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Posts Tagged ‘wicca’

Today is May Day, which in pre-Christian Northern Europe (and beyond) was celebrated as Beltane – one of the most festive and holy days of the year.

I find Paganism and Wiccanism (is that a word?) very appealing in many ways. For one thing I am fascinated by the ways in which our lives are shaped by ancient traditions, rituals and stories in a multitude of ways that we are not even aware of, and rarely think about (except for historians – they think about that stuff all the time – which is very cool). 

For another, something about the narrative of a female-focused (or in some iterations a religion that at least did not view women as the lesser, weaker, or inferior “sex”) religious tradition that was brutally suppressed and supplanted by a male-dominated one, rings true to me on a deep, almost bodily level. I sense resonances of this “truth” everywhere, in my daily life as a mother, wife, daughter and friend, in my complex and often contradictory relationship with nature, history, and capitalism, and perhaps most problematically, but also the most suggestively, within my academic life (for who is Donna Haraway if not a pagan-marxist-feminist-scientist-truthsayer subverting the dominant system from within – she speaks the “truth” to power in order to reveal and expose those who claim that power is truth).  

I understand that it is the nature of oppression and suppression that much of the “original” practice of paganism has been lost (although it was undoubtably diverse to begin with – encompassing many different traditions and beliefs) and that as a consequence much if not all of the tradition has been recreated by its contemporary believers and devotees. And that is as it should be and that is how it is with all religions – they are living things that both shape and are shaped by societies. But I do find much of contemporary Wiccanism and Paganism off-putting. It isn’t even the deeper philosophical and psychological debates that I might have with the practice of “magick” (and that is a topic that I need to explore more deeply within myself before ever even attempting to post about it). It is, I’m ashamed to say it, more about the aesthetic – the fantasy novel, flowing hair, wild woman of the wolves, aesthetic of it all that I can’t truck with.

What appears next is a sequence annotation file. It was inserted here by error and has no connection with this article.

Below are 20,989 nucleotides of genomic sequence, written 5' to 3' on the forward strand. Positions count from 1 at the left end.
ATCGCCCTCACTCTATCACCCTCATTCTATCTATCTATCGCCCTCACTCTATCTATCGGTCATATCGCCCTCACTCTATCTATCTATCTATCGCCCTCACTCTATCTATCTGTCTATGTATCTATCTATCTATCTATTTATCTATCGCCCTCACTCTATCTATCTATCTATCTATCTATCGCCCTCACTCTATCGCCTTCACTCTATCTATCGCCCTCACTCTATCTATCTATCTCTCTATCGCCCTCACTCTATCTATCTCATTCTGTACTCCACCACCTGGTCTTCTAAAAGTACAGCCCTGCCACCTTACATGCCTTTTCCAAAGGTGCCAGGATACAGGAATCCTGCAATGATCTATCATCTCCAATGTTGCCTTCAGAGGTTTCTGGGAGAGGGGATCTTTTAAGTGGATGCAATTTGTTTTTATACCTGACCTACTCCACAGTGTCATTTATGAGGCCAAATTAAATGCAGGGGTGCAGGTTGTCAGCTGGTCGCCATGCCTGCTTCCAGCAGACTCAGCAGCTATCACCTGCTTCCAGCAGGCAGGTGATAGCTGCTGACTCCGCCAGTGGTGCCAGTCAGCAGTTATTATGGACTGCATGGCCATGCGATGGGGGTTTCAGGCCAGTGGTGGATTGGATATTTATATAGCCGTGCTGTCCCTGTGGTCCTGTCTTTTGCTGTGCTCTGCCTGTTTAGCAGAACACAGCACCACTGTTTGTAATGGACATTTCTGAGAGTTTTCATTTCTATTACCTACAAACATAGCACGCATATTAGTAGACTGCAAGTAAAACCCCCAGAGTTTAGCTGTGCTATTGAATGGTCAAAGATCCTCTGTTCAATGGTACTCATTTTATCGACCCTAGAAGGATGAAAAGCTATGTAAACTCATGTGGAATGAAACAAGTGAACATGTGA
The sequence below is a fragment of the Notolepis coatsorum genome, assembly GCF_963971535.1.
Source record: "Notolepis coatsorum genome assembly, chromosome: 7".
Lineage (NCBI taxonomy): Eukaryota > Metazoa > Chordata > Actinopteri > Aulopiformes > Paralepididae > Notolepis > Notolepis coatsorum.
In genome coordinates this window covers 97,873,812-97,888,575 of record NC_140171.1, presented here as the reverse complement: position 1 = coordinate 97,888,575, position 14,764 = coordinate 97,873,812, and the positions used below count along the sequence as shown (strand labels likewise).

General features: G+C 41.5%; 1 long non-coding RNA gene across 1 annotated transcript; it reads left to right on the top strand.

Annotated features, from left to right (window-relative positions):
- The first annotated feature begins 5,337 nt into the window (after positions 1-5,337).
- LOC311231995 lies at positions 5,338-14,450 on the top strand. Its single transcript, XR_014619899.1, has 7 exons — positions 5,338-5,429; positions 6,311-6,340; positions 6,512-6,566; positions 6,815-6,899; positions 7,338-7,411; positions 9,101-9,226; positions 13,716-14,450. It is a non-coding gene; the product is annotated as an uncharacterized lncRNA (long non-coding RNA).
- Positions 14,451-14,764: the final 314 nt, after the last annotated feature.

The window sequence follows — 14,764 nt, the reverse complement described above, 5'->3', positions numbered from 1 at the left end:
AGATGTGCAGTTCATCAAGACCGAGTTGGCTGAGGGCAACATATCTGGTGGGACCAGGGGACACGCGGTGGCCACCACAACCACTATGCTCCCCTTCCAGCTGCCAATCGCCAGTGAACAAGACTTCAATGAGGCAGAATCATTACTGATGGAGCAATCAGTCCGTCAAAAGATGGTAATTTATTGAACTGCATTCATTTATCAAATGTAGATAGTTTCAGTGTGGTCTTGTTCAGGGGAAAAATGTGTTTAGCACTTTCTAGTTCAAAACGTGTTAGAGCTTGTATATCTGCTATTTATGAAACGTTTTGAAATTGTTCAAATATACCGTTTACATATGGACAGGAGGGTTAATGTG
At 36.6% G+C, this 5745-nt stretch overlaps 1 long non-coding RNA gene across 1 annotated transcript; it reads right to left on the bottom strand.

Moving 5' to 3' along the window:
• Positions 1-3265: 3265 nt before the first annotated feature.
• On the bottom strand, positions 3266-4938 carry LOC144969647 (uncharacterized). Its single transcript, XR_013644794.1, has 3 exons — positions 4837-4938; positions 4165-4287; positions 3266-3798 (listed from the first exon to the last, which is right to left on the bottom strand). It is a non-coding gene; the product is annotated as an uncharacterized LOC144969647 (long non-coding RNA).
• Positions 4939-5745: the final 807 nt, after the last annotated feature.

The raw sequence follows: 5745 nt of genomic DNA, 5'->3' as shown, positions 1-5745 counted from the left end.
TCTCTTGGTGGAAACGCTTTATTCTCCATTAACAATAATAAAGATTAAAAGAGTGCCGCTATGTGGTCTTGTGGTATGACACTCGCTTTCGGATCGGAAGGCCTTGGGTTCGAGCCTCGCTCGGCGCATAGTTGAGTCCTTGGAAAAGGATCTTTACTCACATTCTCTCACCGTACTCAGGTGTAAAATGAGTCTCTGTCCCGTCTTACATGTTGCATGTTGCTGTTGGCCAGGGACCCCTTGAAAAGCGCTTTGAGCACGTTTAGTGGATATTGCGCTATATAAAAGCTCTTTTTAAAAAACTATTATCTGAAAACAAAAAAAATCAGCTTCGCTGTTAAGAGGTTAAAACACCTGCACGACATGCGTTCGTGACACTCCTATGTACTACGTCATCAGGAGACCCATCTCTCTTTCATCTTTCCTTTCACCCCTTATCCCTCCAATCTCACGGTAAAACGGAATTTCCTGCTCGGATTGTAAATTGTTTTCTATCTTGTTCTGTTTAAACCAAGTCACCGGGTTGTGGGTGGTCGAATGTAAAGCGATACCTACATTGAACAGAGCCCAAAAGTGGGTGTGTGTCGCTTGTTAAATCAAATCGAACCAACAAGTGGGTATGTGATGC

Isn’t that terrible? But I can’t deny it – the iconography of the whole “witches” thing just isn’t me. I see the appeal and I’m not dumping on those who love and embrace it, but just as I will never be a gortex-wearing kayaking, mountain, outdoorsy person (although I love the outdoors – in my own way), I will never be a embrace the “goddess within” kind of gal.  And I am of two minds on this shameful secret. On the one hand, I wonder if my aversion might point to some part of my psyche that I’ve sealed off from myself – in my self-identification as a “serious” scholar – in other words, has the inner-critic taken over? On the other hand, part of me just says who gives a f*ck? After all, it’s my spiritual path. And like I said, I have no problem with those who find meaning and beauty in that universe. Plus I truly believe that our lives are more than our intellectual minds – symbolism is important – and if something does not resonate with us on an aesthetic level it is not touching our spiritual self. 

But I do want to renew and explore, in a meaningful way, my spiritual connection to the earth, to history, and to the cycle of life and I also want to share the wonders of ritual and celebrations – of holidays and the seasons – with Buddy. And while I will continue to celebrate Christmas because I love it deeply and it is a part of who I am and where I come from, I am intrigued and drawn to the idea of going “back” to the roots of many of the seasonal holidays that we still celebrate – and the Pagan “Wheel of the Year” seems like an excellent place to begin. 

So this weekend, I will be doing something with Buddy that I did with my mother as a child, we will be making simple May Baskets and picking wild flowers and leaving them on the doorsteps of our neighbors. And perhaps SG and I will find another, more grown-up appropriate way, to celebrate Beltane as well!

In thinking about this topic I tried to find a few links to ubran-modern Wicca and Paganism. I haven’t had a chance to explore further, but here are a few of the many interesting and promising links that I have found:

Ah… and there are many many more. Obviously an area that deserves further study!

 

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